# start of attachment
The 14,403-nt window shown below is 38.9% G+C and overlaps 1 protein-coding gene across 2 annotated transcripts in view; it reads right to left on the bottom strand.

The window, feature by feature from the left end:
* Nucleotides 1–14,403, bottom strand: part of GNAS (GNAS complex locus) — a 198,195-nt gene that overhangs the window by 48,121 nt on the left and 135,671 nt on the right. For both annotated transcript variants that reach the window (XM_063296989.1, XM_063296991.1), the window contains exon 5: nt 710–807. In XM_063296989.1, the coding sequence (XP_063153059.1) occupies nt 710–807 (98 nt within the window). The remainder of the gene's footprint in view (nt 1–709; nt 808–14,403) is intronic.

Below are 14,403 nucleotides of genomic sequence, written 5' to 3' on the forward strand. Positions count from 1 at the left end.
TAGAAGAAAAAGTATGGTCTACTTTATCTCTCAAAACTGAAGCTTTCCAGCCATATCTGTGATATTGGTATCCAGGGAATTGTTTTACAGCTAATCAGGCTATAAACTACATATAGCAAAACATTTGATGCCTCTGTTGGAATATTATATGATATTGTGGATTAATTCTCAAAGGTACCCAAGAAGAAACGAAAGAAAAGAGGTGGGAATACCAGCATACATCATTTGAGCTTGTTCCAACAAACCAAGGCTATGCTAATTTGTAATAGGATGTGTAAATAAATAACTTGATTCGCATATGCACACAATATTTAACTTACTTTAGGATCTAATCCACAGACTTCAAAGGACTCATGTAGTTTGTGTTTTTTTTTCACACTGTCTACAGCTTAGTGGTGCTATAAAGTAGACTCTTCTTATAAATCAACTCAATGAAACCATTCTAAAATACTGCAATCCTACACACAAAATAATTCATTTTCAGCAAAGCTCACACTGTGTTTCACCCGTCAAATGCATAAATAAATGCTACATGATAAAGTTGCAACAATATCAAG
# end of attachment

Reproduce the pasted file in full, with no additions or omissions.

The 14,403-nt window shown below is 38.9% G+C and overlaps 1 protein-coding gene across 2 annotated transcripts in view; it reads right to left on the bottom strand.

The window, feature by feature from the left end:
* Nucleotides 1–14,403, bottom strand: part of GNAS (GNAS complex locus) — a 198,195-nt gene that overhangs the window by 48,121 nt on the left and 135,671 nt on the right. For both annotated transcript variants that reach the window (XM_063296989.1, XM_063296991.1), the window contains exon 5: nt 710–807. In XM_063296989.1, the coding sequence (XP_063153059.1) occupies nt 710–807 (98 nt within the window). The remainder of the gene's footprint in view (nt 1–709; nt 808–14,403) is intronic.

Below are 14,403 nucleotides of genomic sequence, written 5' to 3' on the forward strand. Positions count from 1 at the left end.
TAGAAGAAAAAGTATGGTCTACTTTATCTCTCAAAACTGAAGCTTTCCAGCCATATCTGTGATATTGGTATCCAGGGAATTGTTTTACAGCTAATCAGGCTATAAACTACATATAGCAAAACATTTGATGCCTCTGTTGGAATATTATATGATATTGTGGATTAATTCTCAAAGGTACCCAAGAAGAAACGAAAGAAAAGAGGTGGGAATACCAGCATACATCATTTGAGCTTGTTCCAACAAACCAAGGCTATGCTAATTTGTAATAGGATGTGTAAATAAATAACTTGATTCGCATATGCACACAATATTTAACTTACTTTAGGATCTAATCCACAGACTTCAAAGGACTCATGTAGTTTGTGTTTTTTTTTCACACTGTCTACAGCTTAGTGGTGCTATAAAGTAGACTCTTCTTATAAATCAACTCAATGAAACCATTCTAAAATACTGCAATCCTACACACAAAATAATTCATTTTCAGCAAAGCTCACACTGTGTTTCACCCGTCAAATGCATAAATAAATGCTACATGATAAAGTTGCAACAATATCAAG